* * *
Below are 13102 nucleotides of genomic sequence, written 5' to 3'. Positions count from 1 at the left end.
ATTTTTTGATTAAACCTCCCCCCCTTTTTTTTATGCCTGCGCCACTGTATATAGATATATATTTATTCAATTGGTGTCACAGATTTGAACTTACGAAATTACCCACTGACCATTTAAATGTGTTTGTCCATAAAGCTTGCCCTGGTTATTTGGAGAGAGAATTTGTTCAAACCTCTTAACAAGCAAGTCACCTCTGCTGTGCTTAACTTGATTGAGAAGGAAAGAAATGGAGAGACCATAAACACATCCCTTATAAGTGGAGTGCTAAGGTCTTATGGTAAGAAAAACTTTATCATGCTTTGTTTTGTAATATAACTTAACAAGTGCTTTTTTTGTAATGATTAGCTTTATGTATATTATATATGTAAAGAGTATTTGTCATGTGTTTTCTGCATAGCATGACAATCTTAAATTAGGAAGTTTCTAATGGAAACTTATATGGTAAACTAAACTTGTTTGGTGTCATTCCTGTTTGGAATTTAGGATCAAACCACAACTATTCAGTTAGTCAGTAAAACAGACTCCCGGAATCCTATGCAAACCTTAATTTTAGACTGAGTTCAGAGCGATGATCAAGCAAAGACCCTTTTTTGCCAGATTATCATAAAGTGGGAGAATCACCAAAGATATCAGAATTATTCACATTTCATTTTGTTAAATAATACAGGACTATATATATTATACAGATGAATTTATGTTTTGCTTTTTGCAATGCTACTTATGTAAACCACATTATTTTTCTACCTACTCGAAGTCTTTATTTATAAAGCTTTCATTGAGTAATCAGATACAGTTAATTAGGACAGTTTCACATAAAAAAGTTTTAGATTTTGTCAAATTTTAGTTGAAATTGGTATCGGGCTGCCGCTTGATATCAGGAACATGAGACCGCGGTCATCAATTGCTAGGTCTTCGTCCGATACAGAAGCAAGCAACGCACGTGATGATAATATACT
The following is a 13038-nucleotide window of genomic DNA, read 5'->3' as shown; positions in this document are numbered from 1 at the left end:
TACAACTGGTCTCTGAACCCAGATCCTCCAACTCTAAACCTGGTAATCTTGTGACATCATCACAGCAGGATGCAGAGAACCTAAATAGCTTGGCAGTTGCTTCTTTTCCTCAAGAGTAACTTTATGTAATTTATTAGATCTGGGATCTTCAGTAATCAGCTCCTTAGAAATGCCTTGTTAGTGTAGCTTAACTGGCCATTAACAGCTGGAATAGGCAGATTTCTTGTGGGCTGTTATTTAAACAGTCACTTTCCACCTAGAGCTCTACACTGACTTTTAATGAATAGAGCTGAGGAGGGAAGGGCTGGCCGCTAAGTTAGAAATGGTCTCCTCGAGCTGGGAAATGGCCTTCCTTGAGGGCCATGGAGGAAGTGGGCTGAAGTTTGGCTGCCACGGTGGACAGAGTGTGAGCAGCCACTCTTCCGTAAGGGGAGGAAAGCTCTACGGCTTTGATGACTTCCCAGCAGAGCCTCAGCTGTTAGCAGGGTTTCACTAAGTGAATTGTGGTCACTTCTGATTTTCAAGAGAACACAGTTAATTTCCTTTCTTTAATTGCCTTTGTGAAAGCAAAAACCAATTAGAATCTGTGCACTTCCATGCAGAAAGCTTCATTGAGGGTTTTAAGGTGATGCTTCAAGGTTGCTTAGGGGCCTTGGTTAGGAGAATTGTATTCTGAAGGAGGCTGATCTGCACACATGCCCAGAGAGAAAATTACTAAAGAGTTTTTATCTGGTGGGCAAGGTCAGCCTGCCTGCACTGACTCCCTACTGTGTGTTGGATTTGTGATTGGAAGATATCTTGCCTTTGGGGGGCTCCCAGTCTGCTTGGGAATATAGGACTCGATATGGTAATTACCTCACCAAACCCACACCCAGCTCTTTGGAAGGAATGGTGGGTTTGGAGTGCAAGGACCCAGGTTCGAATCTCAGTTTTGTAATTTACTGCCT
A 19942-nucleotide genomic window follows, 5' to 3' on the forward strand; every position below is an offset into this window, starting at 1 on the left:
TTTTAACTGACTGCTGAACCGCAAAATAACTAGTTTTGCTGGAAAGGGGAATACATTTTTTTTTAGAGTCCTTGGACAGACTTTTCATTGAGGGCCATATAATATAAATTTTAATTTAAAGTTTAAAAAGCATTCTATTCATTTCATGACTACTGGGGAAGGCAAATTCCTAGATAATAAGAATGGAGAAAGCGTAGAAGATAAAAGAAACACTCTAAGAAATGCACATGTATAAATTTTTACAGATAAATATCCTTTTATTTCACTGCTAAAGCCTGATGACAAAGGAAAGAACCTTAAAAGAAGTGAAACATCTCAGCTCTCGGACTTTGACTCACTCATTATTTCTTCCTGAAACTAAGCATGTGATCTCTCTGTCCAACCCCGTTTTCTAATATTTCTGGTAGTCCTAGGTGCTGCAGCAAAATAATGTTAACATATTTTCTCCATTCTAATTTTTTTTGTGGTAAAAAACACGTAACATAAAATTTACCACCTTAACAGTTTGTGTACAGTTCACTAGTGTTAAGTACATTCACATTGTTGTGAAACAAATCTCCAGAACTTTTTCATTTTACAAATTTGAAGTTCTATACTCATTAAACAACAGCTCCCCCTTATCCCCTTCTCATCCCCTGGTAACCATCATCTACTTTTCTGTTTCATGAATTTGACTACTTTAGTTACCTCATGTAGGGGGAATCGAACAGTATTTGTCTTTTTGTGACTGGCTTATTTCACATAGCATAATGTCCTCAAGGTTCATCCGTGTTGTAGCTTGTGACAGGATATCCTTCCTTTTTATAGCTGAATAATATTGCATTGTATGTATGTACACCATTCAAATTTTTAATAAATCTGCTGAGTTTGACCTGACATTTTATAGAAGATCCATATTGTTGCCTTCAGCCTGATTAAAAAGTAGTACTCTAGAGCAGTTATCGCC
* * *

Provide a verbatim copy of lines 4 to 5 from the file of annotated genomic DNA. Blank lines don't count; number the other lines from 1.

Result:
TACAACTGGTCTCTGAACCCAGATCCTCCAACTCTAAACCTGGTAATCTTGTGACATCATCACAGCAGGATGCAGAGAACCTAAATAGCTTGGCAGTTGCTTCTTTTCCTCAAGAGTAACTTTATGTAATTTATTAGATCTGGGATCTTCAGTAATCAGCTCCTTAGAAATGCCTTGTTAGTGTAGCTTAACTGGCCATTAACAGCTGGAATAGGCAGATTTCTTGTGGGCTGTTATTTAAACAGTCACTTTCCACCTAGAGCTCTACACTGACTTTTAATGAATAGAGCTGAGGAGGGAAGGGCTGGCCGCTAAGTTAGAAATGGTCTCCTCGAGCTGGGAAATGGCCTTCCTTGAGGGCCATGGAGGAAGTGGGCTGAAGTTTGGCTGCCACGGTGGACAGAGTGTGAGCAGCCACTCTTCCGTAAGGGGAGGAAAGCTCTACGGCTTTGATGACTTCCCAGCAGAGCCTCAGCTGTTAGCAGGGTTTCACTAAGTGAATTGTGGTCACTTCTGATTTTCAAGAGAACACAGTTAATTTCCTTTCTTTAATTGCCTTTGTGAAAGCAAAAACCAATTAGAATCTGTGCACTTCCATGCAGAAAGCTTCATTGAGGGTTTTAAGGTGATGCTTCAAGGTTGCTTAGGGGCCTTGGTTAGGAGAATTGTATTCTGAAGGAGGCTGATCTGCACACATGCCCAGAGAGAAAATTACTAAAGAGTTTTTATCTGGTGGGCAAGGTCAGCCTGCCTGCACTGACTCCCTACTGTGTGTTGGATTTGTGATTGGAAGATATCTTGCCTTTGGGGGGCTCCCAGTCTGCTTGGGAATATAGGACTCGATATGGTAATTACCTCACCAAACCCACACCCAGCTCTTTGGAAGGAATGGTGGGTTTGGAGTGCAAGGACCCAGGTTCGAATCTCAGTTTTGTAATTTACTGCCT
A 19942-nucleotide genomic window follows, 5' to 3' on the forward strand; every position below is an offset into this window, starting at 1 on the left: